No, the party with the most seats doesn't always govern

No, the party with the most seats doesn't always govern

In an email to supporters on Wednesday, the Conservative Party warned of a plot to subvert democracy in Canada.

The Liberals, a Conservative official wrote, were “already planning a way to take power without winning the election.

It’s the sort of language typically reserved for describing military coups and authoritarian movements. In this case, the Conservatives were describing a scenario which would see the Liberals govern with the support of other parties, even if they don’t win the most seats next week.

Around the same time, Conservative Leader Andrew Scheer was telling an interviewer that his party “would expect that other parties would respect the fact that whichever party wins the most seats gets to form the government.”

But that is not a fact. The party with the most seats doesn’t always get to govern.

If Scheer’s “fact” was a fact, John Horgan currently wouldn’t be the premier of British Columbia.

In that province’s 2017 election, the incumbent Liberals won 43 of 87 seats. Horgan’s New Democrats won 41 seats and the provincial Greens won three seats.

B.C. NDP leader John Horgan, left to right, Liberal Leader Christy Clark and B.C. Green Party leader Andrew Weaver pose for a photo following the leaders debate in Vancouver, B.C. April 20, 2017. (Jonathan Hayward/The Canadian Press)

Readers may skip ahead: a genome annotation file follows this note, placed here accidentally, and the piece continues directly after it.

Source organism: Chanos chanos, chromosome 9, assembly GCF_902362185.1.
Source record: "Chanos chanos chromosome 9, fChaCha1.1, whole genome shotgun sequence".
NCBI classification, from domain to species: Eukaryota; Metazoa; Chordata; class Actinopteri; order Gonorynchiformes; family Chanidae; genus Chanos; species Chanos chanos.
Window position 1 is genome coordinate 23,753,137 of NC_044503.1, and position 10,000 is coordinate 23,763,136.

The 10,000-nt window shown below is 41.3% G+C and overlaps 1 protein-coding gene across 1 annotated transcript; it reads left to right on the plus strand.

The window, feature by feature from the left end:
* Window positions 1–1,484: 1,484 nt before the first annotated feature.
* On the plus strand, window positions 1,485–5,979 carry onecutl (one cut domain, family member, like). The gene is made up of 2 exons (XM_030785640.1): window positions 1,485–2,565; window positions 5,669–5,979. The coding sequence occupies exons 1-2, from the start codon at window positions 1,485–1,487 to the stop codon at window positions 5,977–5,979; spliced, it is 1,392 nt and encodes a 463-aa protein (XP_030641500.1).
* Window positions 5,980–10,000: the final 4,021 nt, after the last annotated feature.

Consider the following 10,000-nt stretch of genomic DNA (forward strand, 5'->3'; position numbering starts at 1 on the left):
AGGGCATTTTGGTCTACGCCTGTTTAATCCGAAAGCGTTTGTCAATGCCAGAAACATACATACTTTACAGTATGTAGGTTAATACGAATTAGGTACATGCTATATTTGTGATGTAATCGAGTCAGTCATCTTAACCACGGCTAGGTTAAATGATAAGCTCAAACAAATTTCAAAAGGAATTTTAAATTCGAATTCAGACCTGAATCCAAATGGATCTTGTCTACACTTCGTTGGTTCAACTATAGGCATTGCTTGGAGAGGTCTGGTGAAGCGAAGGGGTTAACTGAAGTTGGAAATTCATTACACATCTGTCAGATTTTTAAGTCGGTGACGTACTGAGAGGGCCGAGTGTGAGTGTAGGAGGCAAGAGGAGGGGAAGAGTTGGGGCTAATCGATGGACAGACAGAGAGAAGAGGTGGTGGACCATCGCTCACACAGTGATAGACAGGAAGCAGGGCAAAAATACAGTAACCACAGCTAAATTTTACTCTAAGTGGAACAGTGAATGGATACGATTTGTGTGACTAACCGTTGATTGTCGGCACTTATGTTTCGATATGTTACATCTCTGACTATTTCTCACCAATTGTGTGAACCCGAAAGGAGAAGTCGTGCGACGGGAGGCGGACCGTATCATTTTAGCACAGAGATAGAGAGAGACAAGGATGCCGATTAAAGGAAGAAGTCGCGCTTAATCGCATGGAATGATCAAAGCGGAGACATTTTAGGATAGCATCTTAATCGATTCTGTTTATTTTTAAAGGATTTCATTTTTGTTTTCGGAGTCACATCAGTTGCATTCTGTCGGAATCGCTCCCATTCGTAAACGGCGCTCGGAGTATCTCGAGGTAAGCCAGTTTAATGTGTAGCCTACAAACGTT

Christy Clark, the premier at the time, tried to win the confidence of the legislature, but her government was defeated and the lieutenant-governor called on Horgan to form a government. Having come to a formal agreement with the Greens for support, Horgan was then able to win and hold the confidence of the legislature.

British Columbia remains a functioning democracy. Its political system was not overthrown or subverted. Quite the opposite, in fact.

It’s entirely possible that next week’s federal election will produce a relatively straightforward result, one that requires little or no post-election negotiation.

It’s also possible that the Conservatives are invoking the spectre of a Liberal-NDP coalition to rally their own supporters, or even to bolster support for the NDP.

But if there is an unclear result on Oct. 21 — and if that result inspires a loud partisan campaign to question the legitimacy of certain outcomes — Canadians will need to understand what history has shown us about how the Canadian political system actually works.

After the 1985 election, the NDP’s Bob Rae signed a two-year accord with Liberal Leader David Peterson which would see the Liberals form government with the NDP’s support in exchange for the implementation of a number of NDP policies. (Canadian Press)